In the Blood is an important film in the evolution of Gina Carano as an action star. It's her first real time being responsible for carrying a film (Soderbergh was the real star of Haywire) and represents a make-it-or-break-it moment: her work in F&F6 was so lousy that another dreadful performance like that might have prematurely ended her career. She's still got a long way to go, but she's not bad in In the Blood (contrary to what you might have read otherwise; she has been savaged by the internet). She gets to smile and be glamorous, she gets to be intimidating and intense, she gets to fuck some people up. She's best at the latter, and watching her fight scenes made me wish she had been given more of them. Carano is not the problem with In the Blood. She's the best thing about it. It's the rest of the movie that lets her down.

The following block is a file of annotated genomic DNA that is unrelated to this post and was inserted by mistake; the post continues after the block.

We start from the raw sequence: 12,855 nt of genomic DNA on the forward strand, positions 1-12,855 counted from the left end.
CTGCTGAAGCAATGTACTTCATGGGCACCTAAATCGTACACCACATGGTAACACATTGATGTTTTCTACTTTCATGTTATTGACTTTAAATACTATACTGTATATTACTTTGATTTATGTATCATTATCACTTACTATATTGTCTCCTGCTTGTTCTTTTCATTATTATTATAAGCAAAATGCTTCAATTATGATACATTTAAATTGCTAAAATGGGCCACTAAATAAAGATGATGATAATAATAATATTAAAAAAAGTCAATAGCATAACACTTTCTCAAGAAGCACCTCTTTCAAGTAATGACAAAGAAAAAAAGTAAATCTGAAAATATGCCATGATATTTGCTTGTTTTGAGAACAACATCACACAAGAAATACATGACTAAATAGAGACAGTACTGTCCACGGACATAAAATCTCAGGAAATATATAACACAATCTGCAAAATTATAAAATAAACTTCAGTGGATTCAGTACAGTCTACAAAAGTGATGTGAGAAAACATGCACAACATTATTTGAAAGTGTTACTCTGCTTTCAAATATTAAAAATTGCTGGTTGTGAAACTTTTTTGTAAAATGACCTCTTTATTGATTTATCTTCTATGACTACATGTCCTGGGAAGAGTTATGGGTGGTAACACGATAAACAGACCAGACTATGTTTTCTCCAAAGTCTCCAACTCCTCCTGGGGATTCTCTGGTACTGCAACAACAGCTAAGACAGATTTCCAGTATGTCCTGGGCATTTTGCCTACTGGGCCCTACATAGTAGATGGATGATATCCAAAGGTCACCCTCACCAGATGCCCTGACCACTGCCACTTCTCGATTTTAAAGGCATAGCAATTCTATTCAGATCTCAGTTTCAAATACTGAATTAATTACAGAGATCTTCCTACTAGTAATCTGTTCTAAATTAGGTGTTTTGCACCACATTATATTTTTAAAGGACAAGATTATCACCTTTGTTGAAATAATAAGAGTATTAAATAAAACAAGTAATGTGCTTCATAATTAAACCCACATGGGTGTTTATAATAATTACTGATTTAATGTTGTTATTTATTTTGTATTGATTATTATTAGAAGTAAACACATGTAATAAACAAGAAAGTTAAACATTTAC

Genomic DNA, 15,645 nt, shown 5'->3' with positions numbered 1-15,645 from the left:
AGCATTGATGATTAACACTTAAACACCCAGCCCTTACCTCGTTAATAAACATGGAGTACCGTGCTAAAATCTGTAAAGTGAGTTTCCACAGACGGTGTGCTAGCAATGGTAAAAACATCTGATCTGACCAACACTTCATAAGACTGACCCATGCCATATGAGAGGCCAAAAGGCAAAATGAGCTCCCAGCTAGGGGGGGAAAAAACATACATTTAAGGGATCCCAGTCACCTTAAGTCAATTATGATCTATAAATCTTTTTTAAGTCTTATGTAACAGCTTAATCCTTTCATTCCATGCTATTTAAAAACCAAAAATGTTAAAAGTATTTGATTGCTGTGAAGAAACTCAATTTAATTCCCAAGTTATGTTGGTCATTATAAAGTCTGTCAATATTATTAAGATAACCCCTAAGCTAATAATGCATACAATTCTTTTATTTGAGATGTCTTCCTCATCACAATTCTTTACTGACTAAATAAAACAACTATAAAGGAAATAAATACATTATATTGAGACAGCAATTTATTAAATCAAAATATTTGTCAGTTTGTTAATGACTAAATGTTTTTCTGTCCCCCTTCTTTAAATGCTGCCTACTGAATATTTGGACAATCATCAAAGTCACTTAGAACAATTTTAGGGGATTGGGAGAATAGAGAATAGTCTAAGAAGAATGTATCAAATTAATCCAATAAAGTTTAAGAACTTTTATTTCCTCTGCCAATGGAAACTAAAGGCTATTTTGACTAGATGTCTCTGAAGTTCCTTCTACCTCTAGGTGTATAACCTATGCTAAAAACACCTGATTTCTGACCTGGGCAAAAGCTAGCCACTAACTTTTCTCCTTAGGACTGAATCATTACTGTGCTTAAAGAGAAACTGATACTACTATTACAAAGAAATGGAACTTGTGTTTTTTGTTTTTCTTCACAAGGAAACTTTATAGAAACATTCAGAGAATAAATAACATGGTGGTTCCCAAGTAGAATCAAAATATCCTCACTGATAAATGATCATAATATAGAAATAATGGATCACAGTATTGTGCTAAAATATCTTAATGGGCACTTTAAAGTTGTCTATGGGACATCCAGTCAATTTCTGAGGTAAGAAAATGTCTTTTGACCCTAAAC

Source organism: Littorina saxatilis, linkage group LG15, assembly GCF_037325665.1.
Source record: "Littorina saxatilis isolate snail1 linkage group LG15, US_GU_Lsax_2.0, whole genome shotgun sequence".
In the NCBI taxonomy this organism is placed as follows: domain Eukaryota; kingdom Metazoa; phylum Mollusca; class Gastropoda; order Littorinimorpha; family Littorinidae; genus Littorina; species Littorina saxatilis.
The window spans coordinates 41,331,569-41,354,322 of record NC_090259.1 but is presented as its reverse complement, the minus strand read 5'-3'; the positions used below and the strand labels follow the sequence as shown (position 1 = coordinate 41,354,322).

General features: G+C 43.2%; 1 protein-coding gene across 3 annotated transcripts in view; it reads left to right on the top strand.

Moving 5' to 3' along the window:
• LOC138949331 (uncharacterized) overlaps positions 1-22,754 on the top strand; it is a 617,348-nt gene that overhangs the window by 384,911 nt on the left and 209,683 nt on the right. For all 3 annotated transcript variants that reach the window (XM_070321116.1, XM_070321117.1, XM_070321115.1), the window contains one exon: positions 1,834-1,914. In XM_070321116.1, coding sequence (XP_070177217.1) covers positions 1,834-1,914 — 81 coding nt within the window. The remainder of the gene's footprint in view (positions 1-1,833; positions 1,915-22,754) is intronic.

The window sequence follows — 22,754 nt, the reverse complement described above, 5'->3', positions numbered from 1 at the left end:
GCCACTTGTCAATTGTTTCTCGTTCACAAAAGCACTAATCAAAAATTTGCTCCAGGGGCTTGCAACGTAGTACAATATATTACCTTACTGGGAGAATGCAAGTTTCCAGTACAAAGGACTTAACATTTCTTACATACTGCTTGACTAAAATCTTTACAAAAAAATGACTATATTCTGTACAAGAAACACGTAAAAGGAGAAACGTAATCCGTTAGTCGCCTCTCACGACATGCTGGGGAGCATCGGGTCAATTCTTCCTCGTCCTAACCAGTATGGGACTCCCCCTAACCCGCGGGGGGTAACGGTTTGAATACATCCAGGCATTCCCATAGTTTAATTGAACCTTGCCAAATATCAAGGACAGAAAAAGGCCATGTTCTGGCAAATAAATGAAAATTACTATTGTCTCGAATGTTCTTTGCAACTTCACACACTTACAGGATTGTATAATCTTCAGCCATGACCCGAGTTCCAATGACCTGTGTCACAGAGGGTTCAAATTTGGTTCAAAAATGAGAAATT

1 comment:

  1. Condolences to your package, sir.

    Me personally? It's more or less his presence that makes me want to do violence to myself. More proof that no one anywhere should ever watch Never Back Down (Amber Heard or no Amber Heard), since now whenever I see him I think "that movie was bullshit -- I could take him."

    I will see this anyway, since I too love Gina Carano.